via HBO

Rarely on a show that’s not specifically for queers do we get to see an actual lesbian woman using her sexual power over other lesbian women. I predict that now that Pam’s got the tingle for Tara, things will start looking up. But if sexual power is going to be the road to Tara’s liberation, is that problematic? Or should she use what she has to get what she wants, just like literally everyone else on this show does?

This begs the question whether or not it is “right” and/or implicative of privilege for a normatively attractive girl to use her sexual power to get ahead in life. I’m pretty sure this is something that has plagued feminists for basically all of time. And it’s especially complicated when you throw in queerness, race and vampires.

Since much of the violence that Tara has faced thus far is sexual violence, I am thrilled that there is potential for her to reclaim agency of her body in a powerful way. So what if she had to drink someone’s blood and wear a borrowed black glitter corset to tap into her own sexual power? But then again, she had to drink someone’s blood and wear a borrowed black glitter corset to tap into her own sexual power. Do you see the problem?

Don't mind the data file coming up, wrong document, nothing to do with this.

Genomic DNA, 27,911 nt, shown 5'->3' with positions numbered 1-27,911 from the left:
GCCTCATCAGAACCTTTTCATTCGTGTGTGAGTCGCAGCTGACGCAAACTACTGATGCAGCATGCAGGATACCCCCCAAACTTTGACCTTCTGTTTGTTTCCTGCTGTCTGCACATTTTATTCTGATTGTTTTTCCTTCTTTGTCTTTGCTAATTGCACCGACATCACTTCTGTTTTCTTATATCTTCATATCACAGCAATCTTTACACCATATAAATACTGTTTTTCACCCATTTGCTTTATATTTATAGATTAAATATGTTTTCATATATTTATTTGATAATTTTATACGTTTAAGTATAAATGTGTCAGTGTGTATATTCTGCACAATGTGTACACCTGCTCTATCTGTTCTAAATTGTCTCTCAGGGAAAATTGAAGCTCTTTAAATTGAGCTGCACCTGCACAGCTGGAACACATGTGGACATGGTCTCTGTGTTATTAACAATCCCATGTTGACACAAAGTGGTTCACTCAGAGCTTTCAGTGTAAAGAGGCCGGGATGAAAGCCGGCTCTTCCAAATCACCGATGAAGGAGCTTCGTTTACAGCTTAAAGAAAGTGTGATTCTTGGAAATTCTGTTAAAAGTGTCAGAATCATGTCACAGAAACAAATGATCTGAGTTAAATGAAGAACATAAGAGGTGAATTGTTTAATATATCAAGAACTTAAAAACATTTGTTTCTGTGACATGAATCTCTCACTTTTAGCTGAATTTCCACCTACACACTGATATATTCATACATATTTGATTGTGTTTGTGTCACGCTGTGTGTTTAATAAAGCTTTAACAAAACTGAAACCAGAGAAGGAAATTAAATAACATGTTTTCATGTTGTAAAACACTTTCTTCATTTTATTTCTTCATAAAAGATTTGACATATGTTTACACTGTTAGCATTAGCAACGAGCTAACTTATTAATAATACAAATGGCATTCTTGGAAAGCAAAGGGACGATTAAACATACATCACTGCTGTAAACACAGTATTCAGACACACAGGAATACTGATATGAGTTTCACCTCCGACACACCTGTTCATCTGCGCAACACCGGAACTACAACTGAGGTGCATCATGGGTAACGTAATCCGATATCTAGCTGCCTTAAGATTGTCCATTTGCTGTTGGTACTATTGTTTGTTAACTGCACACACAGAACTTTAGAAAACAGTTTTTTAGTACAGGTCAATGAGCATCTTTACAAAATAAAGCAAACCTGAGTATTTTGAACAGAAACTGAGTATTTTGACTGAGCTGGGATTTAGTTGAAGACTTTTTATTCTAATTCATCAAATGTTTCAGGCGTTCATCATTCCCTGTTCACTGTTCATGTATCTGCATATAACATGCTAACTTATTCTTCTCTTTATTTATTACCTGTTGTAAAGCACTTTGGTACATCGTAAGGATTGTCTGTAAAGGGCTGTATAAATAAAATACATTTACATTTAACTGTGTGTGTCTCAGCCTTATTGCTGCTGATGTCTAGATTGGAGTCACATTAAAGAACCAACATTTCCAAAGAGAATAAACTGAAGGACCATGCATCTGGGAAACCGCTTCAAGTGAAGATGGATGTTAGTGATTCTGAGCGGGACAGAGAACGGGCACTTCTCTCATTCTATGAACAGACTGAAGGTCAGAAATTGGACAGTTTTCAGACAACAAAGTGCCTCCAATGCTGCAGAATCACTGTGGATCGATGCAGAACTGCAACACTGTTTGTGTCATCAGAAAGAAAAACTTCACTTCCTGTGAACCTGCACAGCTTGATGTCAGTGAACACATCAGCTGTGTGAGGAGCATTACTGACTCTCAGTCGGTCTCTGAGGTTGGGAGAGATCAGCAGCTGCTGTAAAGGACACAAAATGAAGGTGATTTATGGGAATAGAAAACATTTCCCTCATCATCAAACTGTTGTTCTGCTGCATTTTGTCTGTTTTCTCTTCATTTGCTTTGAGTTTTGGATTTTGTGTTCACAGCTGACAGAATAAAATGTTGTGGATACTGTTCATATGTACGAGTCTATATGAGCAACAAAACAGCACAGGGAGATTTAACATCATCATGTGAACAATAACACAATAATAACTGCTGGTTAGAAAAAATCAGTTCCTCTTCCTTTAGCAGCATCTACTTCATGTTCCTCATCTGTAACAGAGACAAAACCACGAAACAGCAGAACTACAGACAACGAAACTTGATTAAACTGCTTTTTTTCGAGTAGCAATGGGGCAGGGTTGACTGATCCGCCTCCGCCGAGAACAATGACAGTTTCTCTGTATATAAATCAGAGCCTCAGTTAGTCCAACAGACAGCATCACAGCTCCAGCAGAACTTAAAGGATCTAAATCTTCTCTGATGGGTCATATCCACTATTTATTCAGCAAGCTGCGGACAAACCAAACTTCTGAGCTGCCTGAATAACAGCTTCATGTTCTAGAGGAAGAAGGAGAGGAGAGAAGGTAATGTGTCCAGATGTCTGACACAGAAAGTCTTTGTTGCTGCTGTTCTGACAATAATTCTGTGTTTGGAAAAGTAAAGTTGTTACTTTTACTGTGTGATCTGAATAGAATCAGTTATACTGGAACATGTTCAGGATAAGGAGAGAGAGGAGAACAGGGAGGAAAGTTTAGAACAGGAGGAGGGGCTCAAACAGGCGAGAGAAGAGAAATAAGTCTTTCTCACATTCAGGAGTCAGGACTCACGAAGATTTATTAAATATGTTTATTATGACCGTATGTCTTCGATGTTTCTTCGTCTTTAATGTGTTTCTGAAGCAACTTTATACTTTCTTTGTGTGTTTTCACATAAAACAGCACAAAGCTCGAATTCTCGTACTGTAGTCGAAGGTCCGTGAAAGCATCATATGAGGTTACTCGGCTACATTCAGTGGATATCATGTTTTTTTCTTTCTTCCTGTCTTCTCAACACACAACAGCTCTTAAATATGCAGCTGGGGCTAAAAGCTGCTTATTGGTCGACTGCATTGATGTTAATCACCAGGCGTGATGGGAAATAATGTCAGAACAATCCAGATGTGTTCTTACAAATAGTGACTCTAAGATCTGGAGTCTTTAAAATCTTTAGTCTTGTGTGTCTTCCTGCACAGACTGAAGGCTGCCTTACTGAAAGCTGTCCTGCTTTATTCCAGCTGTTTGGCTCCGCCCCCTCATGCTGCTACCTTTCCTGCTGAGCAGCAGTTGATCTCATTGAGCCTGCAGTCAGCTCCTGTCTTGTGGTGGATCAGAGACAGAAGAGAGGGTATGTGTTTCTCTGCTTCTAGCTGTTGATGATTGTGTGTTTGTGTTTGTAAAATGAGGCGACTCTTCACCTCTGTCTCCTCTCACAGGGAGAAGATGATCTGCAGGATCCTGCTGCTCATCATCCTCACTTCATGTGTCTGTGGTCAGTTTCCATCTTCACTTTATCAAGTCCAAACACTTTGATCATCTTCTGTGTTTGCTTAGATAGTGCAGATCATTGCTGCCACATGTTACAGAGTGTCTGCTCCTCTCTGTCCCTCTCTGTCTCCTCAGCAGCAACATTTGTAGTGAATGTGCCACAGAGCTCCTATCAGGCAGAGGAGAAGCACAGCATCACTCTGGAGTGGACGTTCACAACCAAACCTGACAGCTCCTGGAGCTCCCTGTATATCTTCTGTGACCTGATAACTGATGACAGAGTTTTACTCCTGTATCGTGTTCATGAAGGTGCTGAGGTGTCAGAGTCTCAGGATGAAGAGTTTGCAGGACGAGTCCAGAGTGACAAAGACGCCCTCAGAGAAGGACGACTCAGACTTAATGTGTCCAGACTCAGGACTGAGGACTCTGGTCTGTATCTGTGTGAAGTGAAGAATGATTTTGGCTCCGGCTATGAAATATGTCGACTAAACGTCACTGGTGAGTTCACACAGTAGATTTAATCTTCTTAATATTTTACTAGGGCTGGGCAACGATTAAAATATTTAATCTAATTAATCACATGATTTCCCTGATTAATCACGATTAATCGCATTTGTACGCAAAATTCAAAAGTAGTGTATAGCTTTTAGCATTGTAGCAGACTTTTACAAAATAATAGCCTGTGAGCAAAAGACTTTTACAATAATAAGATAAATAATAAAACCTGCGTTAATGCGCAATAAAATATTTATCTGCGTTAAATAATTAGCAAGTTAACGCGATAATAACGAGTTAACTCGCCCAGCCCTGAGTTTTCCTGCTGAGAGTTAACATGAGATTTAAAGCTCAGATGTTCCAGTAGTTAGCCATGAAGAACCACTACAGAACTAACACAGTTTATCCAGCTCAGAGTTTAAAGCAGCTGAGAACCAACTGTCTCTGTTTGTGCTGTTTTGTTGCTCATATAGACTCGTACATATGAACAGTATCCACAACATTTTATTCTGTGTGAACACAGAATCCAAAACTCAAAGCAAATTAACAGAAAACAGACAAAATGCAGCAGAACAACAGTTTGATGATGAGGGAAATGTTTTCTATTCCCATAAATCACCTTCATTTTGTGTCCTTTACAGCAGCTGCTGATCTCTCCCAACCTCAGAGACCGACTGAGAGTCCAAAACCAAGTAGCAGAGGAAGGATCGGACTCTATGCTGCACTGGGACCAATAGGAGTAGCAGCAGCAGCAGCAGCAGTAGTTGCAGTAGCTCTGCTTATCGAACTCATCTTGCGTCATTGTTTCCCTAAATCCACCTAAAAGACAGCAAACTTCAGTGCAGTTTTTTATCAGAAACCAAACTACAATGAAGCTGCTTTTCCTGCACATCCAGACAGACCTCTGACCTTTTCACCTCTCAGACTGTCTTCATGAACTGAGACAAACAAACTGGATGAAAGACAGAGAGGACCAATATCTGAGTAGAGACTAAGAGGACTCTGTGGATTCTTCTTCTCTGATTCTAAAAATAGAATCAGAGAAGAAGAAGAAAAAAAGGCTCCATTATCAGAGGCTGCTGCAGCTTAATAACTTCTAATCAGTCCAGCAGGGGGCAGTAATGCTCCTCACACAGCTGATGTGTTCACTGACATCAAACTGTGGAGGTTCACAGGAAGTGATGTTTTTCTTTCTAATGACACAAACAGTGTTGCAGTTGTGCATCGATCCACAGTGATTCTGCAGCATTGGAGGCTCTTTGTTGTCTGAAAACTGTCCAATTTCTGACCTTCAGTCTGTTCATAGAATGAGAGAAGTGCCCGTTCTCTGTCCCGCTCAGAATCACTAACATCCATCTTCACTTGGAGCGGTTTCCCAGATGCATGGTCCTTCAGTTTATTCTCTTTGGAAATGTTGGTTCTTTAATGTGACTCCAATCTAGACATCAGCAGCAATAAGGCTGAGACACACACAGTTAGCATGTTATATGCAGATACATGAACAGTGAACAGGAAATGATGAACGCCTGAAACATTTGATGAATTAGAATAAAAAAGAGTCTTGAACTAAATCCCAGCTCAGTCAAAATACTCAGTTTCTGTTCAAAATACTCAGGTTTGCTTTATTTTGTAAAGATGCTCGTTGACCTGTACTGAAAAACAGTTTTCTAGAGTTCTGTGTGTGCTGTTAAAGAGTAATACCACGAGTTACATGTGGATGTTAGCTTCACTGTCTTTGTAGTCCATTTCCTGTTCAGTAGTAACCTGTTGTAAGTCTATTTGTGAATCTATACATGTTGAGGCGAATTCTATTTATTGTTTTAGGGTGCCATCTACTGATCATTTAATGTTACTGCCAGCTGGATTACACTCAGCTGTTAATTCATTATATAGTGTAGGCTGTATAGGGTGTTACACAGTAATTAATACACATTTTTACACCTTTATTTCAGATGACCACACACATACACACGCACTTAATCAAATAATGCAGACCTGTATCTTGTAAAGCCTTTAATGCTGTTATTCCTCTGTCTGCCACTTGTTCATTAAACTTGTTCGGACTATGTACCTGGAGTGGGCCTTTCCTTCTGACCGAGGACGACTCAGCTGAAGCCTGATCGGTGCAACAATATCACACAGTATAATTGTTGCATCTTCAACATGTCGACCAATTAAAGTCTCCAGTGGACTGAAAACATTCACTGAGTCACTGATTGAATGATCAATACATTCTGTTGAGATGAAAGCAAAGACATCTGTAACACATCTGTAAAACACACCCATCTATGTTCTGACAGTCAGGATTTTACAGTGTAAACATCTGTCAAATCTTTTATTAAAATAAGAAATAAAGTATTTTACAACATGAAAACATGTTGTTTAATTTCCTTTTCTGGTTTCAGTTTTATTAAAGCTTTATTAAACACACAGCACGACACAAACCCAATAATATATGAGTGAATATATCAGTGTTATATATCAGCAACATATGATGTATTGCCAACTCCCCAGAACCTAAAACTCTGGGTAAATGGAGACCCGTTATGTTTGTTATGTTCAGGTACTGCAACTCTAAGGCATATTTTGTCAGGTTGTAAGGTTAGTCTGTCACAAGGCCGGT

I am hoping above all other hopes that True Blood gets this situation under control. Now that she’s a lesbian and a vampire, it’s not like there are many more things she can come back as if this season once again wears her into the ground. Angela Robinson, will you liberate Tara from the cycle of enslavement that others have forced her into? And will you do so in a way where all the things – queerness, femaleness, race, a history of sexual abuse, vampires – are respected? Say yes. We need this.

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Gabrielle Korn

Gabrielle Korn is a writer living in Los Angeles with her wife and dog.

Gabrielle has written 95 articles for us.


  1. This is so awesomely thought out/written! I stopped watching True Blood a while ago because all the blood and violence got to be a bit much, but I’m really fascinated by queer/feminist-y analyses of it because I think there’s SO much to talk about.

  2. No wonder I thought Sunday’s episode was the best one yet this season – Angela Robinson wrote it! Thanks for that tid-bit. I love the article, I have been discussing Tara with friends lately and you pretty much sum up the way I have been feeling. I hope/can’t wait for Pam and Tara to get together though – they are both so isolated from everyone else.

    Also, you may want to warn people that there are major major spoilers in this article for everything leading up to this week.

  3. I haven’t been keeping up with the show since the 2nd season, so I wanted to ask: has Tara self-identified as lesbian? Because if not, wouldn’t she fall more under (assumed) bisexual? Her relationships with men in the past were pretty heartfelt.